It's ironic the sign holder talks of "small minded people with no concept of free speach". Not quick to take a side, I wanted some info on what effect mormon's had on the vote. My research indicates that: Mormons make up less than 2% of the population of California. There are approximately 800,000 LDS out of a total population of approximately 34 million. Mormon voters were less than 5% of the yes vote. If one estimates that 250,000 LDS are registered voters (the rest being children), then LDS voters made up 4.6% of the Yes vote and 2.4% of the total Proposition 8 vote. In fact, if Mormon's didn't vote at all the vote would have still passed.

    The rest of the 97.6% of the people that voted yes were Catholic, Jewish, Buddhist, Black, Hispanic, Athiests, and anyone who exercised their right to VOTE however they so choose. The gays lost, yet they can't accept it and are quick to single out the mormons.

    This coming from a beer drinking non-mormon who is tired of the gay/lesbian lobby being intolerant of other's beliefs--when what they are asking is for others to be tolerant of theirs.

  • This is why
    Nov. 14, 2008 9:49 a.m.

    people who don't have stong feelings, now do. You lost get over it. How dare you protest at a place of worship!! Have you no shame?! The church didn't violate the "seperation of church and state". The LDS church is not trying to become a part of the government. There is nothing illegal with any organization letting it's member know where the head stands. Imagine if the IRA took a stand on this issue, would you call them out? Maybe you should try to imagine the LDS church as a straight organization and you might get it. This is what is wrong with our justice system, how much does a sign cost? Especially a handmade sign? $2 maybe $5. The court costs for the lawsuit will be like $800, maybe more. I sure hope my tax $$ is wasted on a frivolous lawsuit. It was probably dumb high school kids that wanted to burn something and saw the sign and had an oportunity to do it. Who didn't do stupid things like that in high school? Grow up this is a non-story, how about we make them a new sign instead of have it go to court?

  • vegas jeff
    Nov. 14, 2008 9:42 a.m.

    linda,ordained by god? i worry about folks like you ,just cannot think for yourself .the bible, book of mormon ,koran ,all writtin by man to control man and it has worked on you.educate yourself

  • Separation Church & State
    Nov. 14, 2008 9:40 a.m.

    The statement from the article,"we have a secular government and in order for it to continue to protect our constitutional rights churches must not take an active role in politics," is simplistic and ridiculous! Separation of Church and State does not mean that a church can't weigh in on political issues of moral importance, especially if the law can have future ramifications on judicial interpretations of laws that can affect the churches members and their freedom of religion. That would be inexcusable of them not to act. That is what is expected of the churches leaders. What if there was a proposition that you believed was unfair toward the gay population and a church spoke out against that proposition. Would that be acceptable? Wouldn't it hold extra weight coming from a church on a moral issue? Sorry, but you have to allow churches to weigh in on political topics otherwise religious people don't have anyone advocating for them. There are a lot of not-for-profit organizations that give their opinions on issues in the community. Why should churches be any different if the law applies directly to them and could have legal ramifications in the future.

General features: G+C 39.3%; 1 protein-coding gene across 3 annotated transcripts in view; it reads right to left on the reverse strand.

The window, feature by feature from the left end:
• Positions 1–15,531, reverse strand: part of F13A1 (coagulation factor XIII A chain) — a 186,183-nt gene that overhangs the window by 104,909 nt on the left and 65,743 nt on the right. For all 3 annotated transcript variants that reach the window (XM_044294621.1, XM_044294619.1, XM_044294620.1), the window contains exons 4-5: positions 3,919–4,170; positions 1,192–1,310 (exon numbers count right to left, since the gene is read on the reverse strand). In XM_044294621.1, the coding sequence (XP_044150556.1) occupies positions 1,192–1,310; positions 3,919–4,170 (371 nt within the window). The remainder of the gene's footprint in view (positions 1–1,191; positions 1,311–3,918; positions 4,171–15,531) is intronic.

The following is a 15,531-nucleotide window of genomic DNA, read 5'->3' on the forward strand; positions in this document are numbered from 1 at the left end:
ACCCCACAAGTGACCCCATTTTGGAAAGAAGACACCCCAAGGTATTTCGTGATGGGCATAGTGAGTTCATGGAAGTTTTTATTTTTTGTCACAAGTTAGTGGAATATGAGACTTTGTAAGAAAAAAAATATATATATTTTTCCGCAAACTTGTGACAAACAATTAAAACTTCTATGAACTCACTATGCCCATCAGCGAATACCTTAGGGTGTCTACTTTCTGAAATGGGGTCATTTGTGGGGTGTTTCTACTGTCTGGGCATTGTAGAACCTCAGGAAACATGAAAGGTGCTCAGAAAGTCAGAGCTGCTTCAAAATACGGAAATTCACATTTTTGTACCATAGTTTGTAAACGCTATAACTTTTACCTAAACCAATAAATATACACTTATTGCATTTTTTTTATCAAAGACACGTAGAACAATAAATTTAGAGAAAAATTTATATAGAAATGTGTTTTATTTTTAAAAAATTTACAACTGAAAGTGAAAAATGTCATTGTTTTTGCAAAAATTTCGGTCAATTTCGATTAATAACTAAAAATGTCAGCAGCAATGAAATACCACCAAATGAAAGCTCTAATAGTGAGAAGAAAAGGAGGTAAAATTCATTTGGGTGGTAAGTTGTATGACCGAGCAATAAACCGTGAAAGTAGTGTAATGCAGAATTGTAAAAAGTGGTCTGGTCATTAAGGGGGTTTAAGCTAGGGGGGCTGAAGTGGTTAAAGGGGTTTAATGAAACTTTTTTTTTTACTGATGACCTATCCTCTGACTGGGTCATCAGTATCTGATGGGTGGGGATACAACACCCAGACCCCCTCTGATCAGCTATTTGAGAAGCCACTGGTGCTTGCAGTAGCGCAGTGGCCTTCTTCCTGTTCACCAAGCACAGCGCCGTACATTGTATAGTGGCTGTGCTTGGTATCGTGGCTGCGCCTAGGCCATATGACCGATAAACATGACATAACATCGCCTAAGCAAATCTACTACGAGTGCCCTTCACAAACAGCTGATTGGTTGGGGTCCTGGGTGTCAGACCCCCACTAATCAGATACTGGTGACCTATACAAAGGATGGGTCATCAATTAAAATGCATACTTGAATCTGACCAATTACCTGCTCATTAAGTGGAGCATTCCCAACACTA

• Giveaway?
    Nov. 14, 2008 9:38 a.m.

    Does the fact that beer bottles were strewn about the yard reveal anything? What LDS goes around swigging beer, littering yards, and burning signs? Someone please save us from the assininity of it all.

  • wamba
    Nov. 14, 2008 9:32 a.m.

    I'm betting it was a young person who did this. One of those teenagers that walks the neighborhood at night with their friends and feels personally insulted because someone said something against their church, and doesn't know how to respond like a mature adult. They probably had no idea their actions would do a million times more damage to the church than a silly yard sign.

    Whoever burned the sign needs to come forward, admit to it, apologize, and accept the consequences.

  • Rich
    Nov. 14, 2008 9:09 a.m.

    As a proponent of Proposition 8, I am also a huge supporter of free speech. A person should be allowed to place opinion signs on his or her property, and he should have the right to wear badges or T shirts that say, "Gays are deviant," "Giving in to homosexual urges is a sin," "You aren't born gay, you choose your sexual preference," and "Gay marriage jeopardizes society." Should teachers be allowed to teach such things? Should newspapers be allowed to write such things? Don't forget that the gay coalition did not want Dr. Laura to have free speech because she did not think gay sex was healthful or normal. They forced her off TV. I think I'll start a mini-boycott of my own. From now on I won't buy or watch anything produced by anybody who is pushing the gay agenda. Elton John, Ellen, Rosie and the rest of you, goodbye.

  • pepperoma
    Nov. 14, 2008 9:05 a.m.

    I find it interesting that there are many, many stories about GLBT protests and boycotts and letters and everything. If I look really hard, I find the occasional story about "Somebody's anti-LDS or anti-Prop 8 sign got stolen or vandalized."

    For the most part, the retaliation against the retaliation has been minimal to non-existent. I'm very glad for that.

    I disagree with homosexuality/SSM. I also disagree with people who feel the need to vandalize anything or persecute anyone who does not agree with them. I rather firmly believe people do not have to agree in order to get along.

    Just my 2 cents' worth.

  • Hate Crime
    Nov. 14, 2008 9:04 a.m.

    Call the ACLU

  • I think we can all agree...
    Nov. 14, 2008 8:59 a.m.